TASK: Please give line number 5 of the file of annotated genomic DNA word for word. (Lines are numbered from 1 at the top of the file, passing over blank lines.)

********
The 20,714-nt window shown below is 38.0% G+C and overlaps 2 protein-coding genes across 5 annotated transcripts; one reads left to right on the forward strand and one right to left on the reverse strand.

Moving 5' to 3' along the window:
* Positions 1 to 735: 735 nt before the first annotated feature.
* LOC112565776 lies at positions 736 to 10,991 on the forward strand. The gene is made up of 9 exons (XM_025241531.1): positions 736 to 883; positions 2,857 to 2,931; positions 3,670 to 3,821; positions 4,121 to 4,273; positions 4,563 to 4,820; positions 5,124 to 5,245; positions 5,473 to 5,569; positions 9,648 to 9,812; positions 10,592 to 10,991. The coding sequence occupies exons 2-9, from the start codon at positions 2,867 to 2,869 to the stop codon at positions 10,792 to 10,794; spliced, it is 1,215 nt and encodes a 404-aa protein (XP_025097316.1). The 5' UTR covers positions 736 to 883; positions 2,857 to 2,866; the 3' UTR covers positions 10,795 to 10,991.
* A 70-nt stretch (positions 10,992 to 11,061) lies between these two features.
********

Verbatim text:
* A 70-nt stretch (positions 10,992 to 11,061) lies between these two features.